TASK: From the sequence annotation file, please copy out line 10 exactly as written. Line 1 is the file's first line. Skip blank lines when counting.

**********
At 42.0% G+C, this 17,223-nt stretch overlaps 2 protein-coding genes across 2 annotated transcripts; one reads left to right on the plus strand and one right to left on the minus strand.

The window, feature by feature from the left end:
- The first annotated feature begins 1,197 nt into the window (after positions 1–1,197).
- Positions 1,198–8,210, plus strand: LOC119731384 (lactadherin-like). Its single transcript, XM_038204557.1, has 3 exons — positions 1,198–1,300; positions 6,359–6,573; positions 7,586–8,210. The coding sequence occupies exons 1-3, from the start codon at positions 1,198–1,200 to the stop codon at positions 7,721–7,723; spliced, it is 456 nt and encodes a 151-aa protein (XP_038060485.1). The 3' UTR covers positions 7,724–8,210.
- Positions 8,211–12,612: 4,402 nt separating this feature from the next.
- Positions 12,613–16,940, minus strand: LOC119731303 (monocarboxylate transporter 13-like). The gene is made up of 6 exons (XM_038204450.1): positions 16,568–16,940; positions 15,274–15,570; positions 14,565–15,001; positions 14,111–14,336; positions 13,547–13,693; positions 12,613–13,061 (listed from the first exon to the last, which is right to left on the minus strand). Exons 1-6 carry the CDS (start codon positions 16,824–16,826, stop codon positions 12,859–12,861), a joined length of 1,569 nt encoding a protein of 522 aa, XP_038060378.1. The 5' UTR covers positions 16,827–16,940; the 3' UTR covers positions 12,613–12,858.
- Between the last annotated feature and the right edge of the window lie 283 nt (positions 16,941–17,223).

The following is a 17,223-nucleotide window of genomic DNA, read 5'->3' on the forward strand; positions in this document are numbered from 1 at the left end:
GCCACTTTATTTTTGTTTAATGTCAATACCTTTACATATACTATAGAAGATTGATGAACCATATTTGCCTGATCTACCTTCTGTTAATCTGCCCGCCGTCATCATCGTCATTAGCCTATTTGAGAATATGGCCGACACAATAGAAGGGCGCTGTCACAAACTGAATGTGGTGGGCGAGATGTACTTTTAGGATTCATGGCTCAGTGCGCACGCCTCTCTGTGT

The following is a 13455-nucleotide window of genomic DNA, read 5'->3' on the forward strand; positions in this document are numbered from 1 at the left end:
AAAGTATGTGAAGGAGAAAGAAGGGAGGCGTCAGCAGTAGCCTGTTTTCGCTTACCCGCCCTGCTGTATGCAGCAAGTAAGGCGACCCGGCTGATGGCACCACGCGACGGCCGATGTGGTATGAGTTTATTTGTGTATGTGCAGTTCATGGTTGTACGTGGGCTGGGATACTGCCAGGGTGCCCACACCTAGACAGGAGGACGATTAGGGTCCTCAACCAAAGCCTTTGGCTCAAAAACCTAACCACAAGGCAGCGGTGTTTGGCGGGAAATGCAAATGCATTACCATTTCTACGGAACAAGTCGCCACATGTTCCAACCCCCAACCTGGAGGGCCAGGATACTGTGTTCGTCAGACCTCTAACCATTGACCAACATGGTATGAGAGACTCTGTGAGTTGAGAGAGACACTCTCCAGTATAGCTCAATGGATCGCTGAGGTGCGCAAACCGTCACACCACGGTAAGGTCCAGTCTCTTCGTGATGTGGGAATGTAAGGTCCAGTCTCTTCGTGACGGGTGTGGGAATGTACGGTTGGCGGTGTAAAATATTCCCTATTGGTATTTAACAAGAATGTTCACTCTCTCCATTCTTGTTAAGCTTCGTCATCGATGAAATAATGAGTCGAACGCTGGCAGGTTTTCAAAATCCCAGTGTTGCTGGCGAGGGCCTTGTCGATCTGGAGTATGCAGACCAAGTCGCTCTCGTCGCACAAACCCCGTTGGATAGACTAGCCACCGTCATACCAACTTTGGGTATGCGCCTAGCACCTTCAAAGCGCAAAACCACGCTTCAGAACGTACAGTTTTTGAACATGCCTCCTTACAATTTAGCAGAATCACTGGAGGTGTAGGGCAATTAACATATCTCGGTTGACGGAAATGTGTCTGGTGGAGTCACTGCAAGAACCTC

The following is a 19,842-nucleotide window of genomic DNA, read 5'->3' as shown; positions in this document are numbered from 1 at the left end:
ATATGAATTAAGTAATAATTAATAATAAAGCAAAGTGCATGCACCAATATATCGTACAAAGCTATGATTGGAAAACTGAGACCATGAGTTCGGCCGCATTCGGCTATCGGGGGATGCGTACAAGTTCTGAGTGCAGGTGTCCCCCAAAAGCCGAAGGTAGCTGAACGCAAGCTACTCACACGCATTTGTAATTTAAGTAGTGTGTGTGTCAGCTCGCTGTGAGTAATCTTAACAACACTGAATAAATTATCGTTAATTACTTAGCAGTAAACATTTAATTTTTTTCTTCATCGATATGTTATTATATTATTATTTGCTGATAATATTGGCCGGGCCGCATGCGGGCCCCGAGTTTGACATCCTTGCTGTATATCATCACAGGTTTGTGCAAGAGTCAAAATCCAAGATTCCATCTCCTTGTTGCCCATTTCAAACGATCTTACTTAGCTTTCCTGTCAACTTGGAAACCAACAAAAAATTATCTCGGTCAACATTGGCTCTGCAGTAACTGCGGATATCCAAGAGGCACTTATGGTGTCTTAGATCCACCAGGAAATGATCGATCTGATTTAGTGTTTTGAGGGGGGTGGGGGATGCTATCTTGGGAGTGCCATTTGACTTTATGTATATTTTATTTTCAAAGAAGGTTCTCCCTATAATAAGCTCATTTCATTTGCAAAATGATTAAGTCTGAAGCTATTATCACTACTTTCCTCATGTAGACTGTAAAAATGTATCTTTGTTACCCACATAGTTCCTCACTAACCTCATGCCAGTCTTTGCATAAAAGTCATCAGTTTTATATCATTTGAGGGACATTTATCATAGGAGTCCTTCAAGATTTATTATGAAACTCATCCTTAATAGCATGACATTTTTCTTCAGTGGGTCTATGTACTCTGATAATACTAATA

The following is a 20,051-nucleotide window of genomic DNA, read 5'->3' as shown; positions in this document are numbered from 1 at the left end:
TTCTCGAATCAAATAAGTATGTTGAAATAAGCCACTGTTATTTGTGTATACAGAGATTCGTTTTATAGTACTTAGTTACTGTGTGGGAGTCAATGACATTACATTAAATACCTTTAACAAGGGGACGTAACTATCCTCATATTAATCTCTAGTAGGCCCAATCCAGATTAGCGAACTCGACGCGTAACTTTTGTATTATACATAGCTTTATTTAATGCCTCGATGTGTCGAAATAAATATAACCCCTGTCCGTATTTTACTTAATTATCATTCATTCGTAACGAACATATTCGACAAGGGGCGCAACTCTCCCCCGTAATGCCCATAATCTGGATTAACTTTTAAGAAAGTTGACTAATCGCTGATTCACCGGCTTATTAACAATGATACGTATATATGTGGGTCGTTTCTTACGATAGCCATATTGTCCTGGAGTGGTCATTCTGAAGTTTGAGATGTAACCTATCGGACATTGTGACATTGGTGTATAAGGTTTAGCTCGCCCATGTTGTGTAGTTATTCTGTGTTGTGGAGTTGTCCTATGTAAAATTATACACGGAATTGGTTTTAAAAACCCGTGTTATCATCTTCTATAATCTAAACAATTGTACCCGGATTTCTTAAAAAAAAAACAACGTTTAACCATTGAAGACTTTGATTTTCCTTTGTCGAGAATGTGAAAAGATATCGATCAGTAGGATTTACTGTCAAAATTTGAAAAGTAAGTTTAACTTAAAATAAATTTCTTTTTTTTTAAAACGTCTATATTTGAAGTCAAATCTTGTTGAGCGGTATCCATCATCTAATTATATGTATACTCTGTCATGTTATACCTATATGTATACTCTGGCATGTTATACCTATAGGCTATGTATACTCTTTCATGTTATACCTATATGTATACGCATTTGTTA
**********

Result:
The following is a 13455-nucleotide window of genomic DNA, read 5'->3' on the forward strand; positions in this document are numbered from 1 at the left end: